15. The webbing as set forth in claim 6, further comprising one or more electrical device(s), essentially taken from the group of: microphone(s), sensor(s), and controller(s), is/are applied to one or more locations in the region of the warp threads of the first group.

16. A seat belt comprising: first warp threads; second warp threads having a different characteristic than the first warp threads; and an elongated conductive member; the first warp threads and second warp threads being woven together in a webbing, and the conductive member being coupled to the webbing.

17. The seat belt as set forth in claim 16, further comprising an electronic controller connected to the conductive member and at least one of the warp threads.

18. The seat belt as set forth in claim 16, further comprising a microphone connected to the conductive member and at least one of the warp threads.

19. The seat belt as set forth in claim 16, wherein the conductive member is concealed within the woven warp threads.

20. The seat belt as set forth in claim 16, wherein the conductive member is wound around one of the warp threads.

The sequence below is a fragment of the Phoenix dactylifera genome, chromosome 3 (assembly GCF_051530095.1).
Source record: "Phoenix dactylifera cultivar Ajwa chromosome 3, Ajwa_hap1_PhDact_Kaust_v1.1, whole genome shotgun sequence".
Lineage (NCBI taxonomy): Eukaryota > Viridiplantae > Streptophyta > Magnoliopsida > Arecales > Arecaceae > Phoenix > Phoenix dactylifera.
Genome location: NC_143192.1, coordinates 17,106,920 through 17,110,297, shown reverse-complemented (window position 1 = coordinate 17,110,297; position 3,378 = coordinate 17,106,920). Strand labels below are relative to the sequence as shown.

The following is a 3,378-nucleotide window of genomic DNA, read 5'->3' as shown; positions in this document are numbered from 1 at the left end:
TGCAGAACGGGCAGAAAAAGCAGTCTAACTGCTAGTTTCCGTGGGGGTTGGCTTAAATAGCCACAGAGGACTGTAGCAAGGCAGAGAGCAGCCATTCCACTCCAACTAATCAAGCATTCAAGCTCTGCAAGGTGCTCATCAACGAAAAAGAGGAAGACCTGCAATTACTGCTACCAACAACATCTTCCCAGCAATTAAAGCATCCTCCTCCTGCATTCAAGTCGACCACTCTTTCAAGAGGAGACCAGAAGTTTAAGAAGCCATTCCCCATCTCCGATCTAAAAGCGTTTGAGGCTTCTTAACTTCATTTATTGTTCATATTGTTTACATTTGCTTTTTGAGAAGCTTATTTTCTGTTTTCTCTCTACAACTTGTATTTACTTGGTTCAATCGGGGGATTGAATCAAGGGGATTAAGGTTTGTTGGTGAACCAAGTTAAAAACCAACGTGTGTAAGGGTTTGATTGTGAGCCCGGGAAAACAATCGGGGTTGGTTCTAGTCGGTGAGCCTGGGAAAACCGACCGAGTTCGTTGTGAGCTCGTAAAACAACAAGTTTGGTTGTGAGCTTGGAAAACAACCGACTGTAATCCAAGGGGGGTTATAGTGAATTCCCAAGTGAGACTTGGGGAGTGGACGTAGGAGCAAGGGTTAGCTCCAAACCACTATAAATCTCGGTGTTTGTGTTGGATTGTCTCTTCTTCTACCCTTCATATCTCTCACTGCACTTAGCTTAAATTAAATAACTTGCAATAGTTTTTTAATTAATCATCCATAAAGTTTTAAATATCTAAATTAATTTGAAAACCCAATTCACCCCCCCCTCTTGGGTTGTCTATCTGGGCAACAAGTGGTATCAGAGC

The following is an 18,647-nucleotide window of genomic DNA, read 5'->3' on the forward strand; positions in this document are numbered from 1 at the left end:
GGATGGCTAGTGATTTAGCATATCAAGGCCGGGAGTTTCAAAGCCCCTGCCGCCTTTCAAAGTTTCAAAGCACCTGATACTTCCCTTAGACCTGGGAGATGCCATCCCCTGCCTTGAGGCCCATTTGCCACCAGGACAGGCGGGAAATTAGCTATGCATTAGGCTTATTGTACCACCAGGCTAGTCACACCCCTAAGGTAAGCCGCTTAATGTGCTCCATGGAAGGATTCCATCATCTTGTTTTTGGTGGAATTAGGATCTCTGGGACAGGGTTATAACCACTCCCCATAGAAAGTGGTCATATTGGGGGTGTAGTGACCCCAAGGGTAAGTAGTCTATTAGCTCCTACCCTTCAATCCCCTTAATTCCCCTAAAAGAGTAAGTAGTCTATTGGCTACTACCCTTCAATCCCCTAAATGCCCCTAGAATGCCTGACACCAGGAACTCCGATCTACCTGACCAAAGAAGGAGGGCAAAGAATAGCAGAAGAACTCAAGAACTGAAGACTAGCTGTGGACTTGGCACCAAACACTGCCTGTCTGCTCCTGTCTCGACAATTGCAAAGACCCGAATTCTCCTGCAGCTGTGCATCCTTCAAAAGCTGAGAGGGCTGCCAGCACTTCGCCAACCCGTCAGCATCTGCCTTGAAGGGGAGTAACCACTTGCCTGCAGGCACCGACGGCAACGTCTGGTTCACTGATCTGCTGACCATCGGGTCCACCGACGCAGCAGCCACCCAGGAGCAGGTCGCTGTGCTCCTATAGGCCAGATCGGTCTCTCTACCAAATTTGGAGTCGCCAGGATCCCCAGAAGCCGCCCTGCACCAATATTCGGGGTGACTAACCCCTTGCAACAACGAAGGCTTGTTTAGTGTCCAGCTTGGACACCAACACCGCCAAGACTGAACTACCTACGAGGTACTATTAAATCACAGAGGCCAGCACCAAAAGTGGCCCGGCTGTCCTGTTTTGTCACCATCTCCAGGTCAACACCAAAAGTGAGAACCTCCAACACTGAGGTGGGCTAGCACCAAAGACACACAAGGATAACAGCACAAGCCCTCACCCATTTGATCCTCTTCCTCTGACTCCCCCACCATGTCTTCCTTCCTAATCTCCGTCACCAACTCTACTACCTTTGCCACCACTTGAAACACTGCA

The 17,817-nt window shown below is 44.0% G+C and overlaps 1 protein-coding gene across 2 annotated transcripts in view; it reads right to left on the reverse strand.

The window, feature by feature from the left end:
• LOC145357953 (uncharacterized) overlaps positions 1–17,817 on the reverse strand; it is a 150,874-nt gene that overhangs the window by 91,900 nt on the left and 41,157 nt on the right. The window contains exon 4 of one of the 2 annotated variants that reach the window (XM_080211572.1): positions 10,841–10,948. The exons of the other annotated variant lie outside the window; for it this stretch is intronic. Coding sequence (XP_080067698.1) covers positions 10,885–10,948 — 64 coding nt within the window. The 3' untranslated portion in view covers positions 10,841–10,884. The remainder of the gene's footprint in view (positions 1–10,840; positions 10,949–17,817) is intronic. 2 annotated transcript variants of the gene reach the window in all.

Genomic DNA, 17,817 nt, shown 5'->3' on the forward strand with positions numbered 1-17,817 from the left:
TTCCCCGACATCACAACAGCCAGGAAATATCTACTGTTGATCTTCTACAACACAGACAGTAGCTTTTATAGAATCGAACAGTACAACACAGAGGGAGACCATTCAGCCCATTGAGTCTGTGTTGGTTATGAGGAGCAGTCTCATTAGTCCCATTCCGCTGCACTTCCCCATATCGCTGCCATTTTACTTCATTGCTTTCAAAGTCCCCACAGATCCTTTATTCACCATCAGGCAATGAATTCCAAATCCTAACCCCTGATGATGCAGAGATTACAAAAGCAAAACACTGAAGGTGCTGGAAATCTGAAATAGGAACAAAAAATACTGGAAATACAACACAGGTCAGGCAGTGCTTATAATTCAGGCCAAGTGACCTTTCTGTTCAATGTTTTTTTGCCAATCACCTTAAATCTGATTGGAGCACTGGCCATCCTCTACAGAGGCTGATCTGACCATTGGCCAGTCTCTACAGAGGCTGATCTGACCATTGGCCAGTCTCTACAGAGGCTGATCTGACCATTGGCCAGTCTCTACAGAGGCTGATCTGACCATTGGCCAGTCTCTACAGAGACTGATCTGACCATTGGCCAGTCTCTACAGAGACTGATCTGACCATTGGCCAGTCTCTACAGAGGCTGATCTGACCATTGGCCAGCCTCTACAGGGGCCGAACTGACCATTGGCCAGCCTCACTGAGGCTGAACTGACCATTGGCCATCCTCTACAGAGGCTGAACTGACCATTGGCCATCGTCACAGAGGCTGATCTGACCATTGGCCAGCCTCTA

Description:

CROSS-REFERENCE TO RELATED APPLICATIONS

This application is a continuation of PCT patent application serial no. PCT/EP2004/010752, filed on Sep. 24, 2004, which claims priority to German patent application serial no. 103 44 334.7, filed on Sep. 24, 2003, both of which are incorporated by reference herein.

BACKGROUND AND SUMMARY

The invention relates to a woven webbing, particularly for automotive seat belts.

Woven webbing, also for use in automotive seat belts, is known from a wealth of publications and practical examples. In certain cases items are attached to one or more points of the webbing, whereby depending on how the items are attached this could result in the material of the webbing being weakened, thus resulting in the specified tensile strength of the webbing possibly no longer being satisfied over the full width in the scope as demanded. Such items are, for instance, retainer buttons for preventing movement, for example of a buckle, beyond the point of attachment. In addition, there are, for example, also microphones for automotive hands-off telephone systems which are attached to seat belts at one or more points. It is in this arrangement that the attachment damages threads, particularly warp threads, of the webbing to such an extent that the tensile strength of the webbing is reduced.